Gary Sinise bows out of Legatus summit, followed by Bret Baier and Pete Coors

The conservative Catholic organization (and magazine) Legatus is finding that its extreme and alienating anti-LGBT rhetoric is harming its reputation and ability to retain mainstream speakers. Just this week, actor Gary Sinise, Fox News anchor Bret Baier, and Molson Coors chairman Pete Coors, have all cancelled appearances at the Legatus annual conference, citing the controversial and extreme positions the organization has taken in regard to the LGBT community.

Sinise, Baier, and Coors are all conservative, but once made aware of the extreme views of the organization, decided that they didn't want their mainstream credibility harmed by association with the organization. You can see the distancing in each of their statements:

Gary Sinise was the first, releasing the following statement:

For me, faith has been a catalyst for my mission to honor the men and women who serve in our nation’s military. When I accepted the invitation to speak at the Legatus conference on Veterans issues and share my story, I was unaware of the controversy surrounding some of the participants, and their views on personal matters. I don’t want my mission—which is designed to be unifying—to be disrupted by these, or any controversies, and therefore have decided to withdraw.

He was followed by Baier:

Bret Baier has withdrawn his participation as a speaker at the upcoming Legatus Summit due to the controversy surrounding some editorial stances in the organization’s magazine. Bret accepted the invitation to speak about his book, his faith, and his son’s congenital heart disease. He was unaware of these articles or the controversy surrounding them.

And then followed by Coors via Twitter:

At the moment, the only remaining speakers are Timothy Cardinal Dolan, Archbishop of New York; Father Robert Sirico, Acton Institute for the Study of Religion & Liberty; Bobby Jindal, Governor of Louisiana; and Pam Stenzel, Founder of Enlighten Communications. Jindal has already reaffirmed that he will be speaking at the event.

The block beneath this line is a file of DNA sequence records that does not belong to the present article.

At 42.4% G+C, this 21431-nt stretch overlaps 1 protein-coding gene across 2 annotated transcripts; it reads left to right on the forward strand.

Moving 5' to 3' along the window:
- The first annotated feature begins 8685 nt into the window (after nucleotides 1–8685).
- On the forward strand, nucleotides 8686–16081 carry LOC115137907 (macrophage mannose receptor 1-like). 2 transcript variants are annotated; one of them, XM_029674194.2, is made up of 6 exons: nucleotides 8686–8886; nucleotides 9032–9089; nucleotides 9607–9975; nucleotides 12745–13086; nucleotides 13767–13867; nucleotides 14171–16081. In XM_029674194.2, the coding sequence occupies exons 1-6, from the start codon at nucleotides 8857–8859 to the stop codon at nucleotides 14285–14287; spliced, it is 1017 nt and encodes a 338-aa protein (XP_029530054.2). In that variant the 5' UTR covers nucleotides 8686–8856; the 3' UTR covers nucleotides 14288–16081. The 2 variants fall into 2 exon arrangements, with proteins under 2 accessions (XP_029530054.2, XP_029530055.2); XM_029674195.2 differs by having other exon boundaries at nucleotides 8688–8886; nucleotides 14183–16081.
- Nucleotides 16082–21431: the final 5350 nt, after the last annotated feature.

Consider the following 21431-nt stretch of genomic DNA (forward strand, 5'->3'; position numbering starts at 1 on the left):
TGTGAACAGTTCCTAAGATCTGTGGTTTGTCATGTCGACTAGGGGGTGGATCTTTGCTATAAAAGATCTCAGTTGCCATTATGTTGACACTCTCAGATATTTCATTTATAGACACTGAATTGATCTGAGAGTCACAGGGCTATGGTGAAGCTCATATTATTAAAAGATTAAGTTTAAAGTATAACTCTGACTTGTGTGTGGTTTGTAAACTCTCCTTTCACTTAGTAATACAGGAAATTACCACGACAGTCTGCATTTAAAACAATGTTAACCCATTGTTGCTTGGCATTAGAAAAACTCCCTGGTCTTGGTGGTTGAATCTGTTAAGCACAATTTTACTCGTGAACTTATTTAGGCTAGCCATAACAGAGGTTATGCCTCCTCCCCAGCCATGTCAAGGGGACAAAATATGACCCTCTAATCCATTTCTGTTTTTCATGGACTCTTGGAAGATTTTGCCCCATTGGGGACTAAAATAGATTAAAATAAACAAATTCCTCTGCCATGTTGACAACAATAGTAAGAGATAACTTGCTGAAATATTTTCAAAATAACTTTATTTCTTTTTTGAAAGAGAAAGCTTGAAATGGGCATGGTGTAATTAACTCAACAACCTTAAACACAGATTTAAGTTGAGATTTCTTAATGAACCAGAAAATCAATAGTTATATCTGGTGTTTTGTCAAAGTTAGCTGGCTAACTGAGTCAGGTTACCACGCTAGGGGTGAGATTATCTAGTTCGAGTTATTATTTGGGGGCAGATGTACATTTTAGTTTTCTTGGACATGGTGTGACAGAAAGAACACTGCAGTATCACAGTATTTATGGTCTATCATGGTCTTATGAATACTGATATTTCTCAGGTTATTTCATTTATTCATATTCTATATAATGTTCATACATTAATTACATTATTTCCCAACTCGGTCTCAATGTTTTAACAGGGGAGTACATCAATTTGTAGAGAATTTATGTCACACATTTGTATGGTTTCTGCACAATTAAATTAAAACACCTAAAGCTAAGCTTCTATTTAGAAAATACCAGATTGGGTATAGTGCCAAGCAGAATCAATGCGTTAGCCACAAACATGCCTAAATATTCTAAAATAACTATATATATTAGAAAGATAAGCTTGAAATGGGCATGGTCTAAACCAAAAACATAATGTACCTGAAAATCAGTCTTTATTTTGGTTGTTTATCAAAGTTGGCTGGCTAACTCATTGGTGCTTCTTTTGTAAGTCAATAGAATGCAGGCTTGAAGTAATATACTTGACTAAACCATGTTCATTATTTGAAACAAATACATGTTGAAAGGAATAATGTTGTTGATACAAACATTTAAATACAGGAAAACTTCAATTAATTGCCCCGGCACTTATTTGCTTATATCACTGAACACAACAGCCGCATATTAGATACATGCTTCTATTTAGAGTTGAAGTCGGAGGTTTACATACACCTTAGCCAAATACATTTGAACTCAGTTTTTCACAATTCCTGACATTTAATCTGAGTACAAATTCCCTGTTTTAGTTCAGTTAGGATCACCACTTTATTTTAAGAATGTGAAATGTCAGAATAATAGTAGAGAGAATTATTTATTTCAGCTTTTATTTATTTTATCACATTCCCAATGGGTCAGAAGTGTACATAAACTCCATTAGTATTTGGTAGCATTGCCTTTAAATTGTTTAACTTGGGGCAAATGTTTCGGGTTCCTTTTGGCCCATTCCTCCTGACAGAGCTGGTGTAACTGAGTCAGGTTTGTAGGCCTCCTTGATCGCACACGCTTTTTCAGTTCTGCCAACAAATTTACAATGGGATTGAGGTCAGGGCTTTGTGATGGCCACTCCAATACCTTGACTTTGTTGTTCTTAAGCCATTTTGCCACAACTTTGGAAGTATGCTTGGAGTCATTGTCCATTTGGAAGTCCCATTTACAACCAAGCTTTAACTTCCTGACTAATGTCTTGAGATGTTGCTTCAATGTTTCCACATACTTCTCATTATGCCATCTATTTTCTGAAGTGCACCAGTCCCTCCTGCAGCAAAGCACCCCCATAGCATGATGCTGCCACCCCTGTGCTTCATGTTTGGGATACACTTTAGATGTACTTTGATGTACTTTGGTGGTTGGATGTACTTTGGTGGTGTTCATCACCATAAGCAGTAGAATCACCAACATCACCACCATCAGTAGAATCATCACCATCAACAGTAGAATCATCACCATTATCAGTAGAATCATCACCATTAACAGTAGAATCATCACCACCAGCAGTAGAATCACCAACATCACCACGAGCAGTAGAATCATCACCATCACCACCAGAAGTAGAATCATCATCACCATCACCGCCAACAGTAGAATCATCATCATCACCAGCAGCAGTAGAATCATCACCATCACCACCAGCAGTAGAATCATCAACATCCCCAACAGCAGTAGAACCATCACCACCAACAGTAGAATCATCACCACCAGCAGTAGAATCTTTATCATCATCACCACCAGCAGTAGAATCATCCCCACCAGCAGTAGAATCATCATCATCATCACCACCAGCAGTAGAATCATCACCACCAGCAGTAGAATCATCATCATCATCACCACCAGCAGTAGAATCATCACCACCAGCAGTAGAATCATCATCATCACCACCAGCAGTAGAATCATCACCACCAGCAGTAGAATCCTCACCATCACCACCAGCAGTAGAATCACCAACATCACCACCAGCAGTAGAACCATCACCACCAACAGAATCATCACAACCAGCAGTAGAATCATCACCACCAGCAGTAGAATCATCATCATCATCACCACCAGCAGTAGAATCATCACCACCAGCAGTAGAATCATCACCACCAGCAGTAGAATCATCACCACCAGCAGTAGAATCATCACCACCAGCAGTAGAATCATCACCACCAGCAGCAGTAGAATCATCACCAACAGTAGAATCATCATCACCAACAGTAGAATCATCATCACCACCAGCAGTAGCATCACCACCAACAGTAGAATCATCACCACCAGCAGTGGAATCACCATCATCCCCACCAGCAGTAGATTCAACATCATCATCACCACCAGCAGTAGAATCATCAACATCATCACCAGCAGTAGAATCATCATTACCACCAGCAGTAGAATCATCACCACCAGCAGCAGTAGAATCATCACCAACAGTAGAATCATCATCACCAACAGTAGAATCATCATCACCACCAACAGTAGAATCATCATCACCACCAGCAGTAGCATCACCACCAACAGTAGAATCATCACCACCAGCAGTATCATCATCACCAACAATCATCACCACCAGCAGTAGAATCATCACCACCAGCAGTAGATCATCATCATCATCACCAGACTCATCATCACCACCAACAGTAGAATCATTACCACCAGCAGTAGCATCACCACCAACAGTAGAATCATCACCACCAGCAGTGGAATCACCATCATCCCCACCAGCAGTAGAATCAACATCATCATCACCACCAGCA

Last year, actor and comedian Bob Newhart also pulled out of the conference, after GLAAD alerted him aware of Legatus' anti-LGBT activism. Legatus listed five "non-negotiables" for 2012 voters, including marriage equality, with the staff writer instructing Catholics "to avoid voting for candidates who endorse or promote policies that provide for any of these acts and to vote instead for those who promote policies in keeping with moral law."

Legatus also pushes the idea that homosexuality itself is a "disorder" from which one must be "cured." In a 2011 Legatus Magazine article, Legate John Haas (whose family has close ties to the National Organization for Marriage) called for the "curing" of LGBT people in the clearest of language, citing support for the "ex-gay" organization NARTH.

It seems now that these anti-LGBT positions are making the organization lose mainstream credibility. As their positions become known, even conservative leaders are uncomfortable being associated with the organization. 

"It's increasingly clear that the values of fairness, inclusion and acceptance transcend all political and ideological lines," said Zeke Stokes, Vice President of Programs at GLAAD. "It's heartening to see conservative figures like Mr. Sinise, Mr. Baier, and Mr. Coors standing up against anti-LGBT animus and for the dignity of all people."